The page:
One mystery, one order on elections
The Supreme Court has left town for the summer, and in doing so, has left the state of West Virginia waiting in suspense over the fate of a federal court ruling that would have required its legislature to come up with new, equal population districts for electing its three members of the U.S. House of Representatives this year. But the Court has definitely put a stop, for this year’s elections, at least, to Arizona’s plan to require voters to prove they are U.S. citizens before they may register to take part in elections there.
The Justices have been weighing an appeal, filed in March by West Virginia state officials, challenging a three-judge District Court ruling that ordered state legislators to come up with new congressional districts, or else that court would do so itself. The state officers’ appeal raised a significant issue over whether the Constitution now requires that the difference in population between House districts must either be absolutely zero, or as close to that as possible. That is what the District Court had declared, on the theory that Census data and computer science are now so refined that absolute equality can be achieved.
On January 20, before that appeal actually had arrived at the Court, the Justices put the District Court ruling on hold until the state appeal could be filed, and resolved. Preliminary briefing in the case was completed on June 5, and the case was scheduled for consideration by the Justices at their private Conference on June 21. So far as anyone in the public knows, the Court has taken no action on the case, and the case was not scheduled to be considered on Thursday with the final Conference of the Justices before the summer recess. There is no word at the Court on what is happening with the case.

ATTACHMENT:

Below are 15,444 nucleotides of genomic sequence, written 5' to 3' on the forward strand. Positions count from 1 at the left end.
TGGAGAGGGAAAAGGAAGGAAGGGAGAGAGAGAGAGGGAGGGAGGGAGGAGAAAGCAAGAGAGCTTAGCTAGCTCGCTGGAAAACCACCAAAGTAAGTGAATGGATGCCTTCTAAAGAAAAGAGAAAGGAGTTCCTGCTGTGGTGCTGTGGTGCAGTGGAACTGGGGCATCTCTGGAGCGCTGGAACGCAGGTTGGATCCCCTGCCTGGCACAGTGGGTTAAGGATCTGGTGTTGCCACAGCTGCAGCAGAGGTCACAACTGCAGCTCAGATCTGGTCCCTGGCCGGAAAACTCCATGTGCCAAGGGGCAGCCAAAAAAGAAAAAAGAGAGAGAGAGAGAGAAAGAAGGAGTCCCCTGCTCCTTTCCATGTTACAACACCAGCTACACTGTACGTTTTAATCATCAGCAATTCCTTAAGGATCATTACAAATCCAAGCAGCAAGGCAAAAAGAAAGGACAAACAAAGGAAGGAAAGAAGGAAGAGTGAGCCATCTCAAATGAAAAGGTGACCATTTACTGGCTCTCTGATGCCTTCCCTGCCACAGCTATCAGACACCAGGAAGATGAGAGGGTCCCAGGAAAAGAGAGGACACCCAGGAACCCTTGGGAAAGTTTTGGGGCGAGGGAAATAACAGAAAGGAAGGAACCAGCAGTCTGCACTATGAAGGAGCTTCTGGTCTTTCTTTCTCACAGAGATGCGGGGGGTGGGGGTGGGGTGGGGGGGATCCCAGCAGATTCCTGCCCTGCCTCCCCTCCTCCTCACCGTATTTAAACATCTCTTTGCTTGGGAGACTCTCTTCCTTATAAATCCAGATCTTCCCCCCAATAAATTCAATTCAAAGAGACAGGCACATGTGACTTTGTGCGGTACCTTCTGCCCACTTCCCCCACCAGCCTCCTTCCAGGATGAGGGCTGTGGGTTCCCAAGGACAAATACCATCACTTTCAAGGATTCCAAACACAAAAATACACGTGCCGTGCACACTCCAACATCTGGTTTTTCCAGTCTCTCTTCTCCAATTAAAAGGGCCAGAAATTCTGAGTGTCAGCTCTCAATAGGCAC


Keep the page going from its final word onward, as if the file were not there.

It is not customary for the Court to leave a case like that dangling over the summer recess. And the underlying constitutional dispute would not be resolved merely by the stay order issued in January, although that had the effect of putting into effect the plan adopted by the legislature. The primary election, using that plan, has been held, so those districts will remain in effect for the general election in November. That plan was found unconstitutional by a divided three-judge court because the majority of the judges said the legislature either had to do better to come close to zero variation, or else justify the failure to do so with explicit reliance on public policy goals served by the failure to achieve zero variation.
The maximum variation between the largest of the three districts and the smallest created by the legislature-approved plan was .79 percent, or a deviation of a total of 4,871 persons from the ideal, equal population figure of 617,665 for each of the three districts. Of the nine different redistricting plans that the legislature had considered, seven had a lower total variation, while only two had higher comparisons. The District Court found that it would be possible to get closer to zero, and that would be required, unless remaining variations were explained away.
West Virginia officials contended in their appeal that their state legislature has had a long tradition of shying away from partisan fights over the drawing of congressional district lines, and has been in the habit, after each Census is taken, in making as few changes as necessary in the districting array.
While that case remains in an uncertain state on the Court’s docket, the Court has turned aside a request by Arizona officials to postpone a Ninth Circuit Court ruling striking down an eight-year-old mandate that voters must prove they are U.S. citizens in order to get on the election registration rolls. (The Justices issued that order on Friday, over the dissent of Justice Samuel A. Alito, Jr., but the order was overlooked in the excitement over the Court’s health care decision. The text of the order denying a stay, and eliminating an earlier stay issued by Justice Anthony M. Kennedy, is here.)
State officials in Arizona had asked the Court to allow election aides to demand proof of citizenship before registering any individual to vote. The Ninth Circuit had ruled in April that the citizenship proof requirement conflicts with a 1993 federal law passed to make it easier for individuals to register to vote — the National Voter Registration Act.
Recommended Citation: Lyle Denniston, One mystery, one order on elections, SCOTUSblog (Jun. 29, 2012, 12:56 PM), http://www.scotusblog.com/2012/06/one-mystery-one-order-on-elections/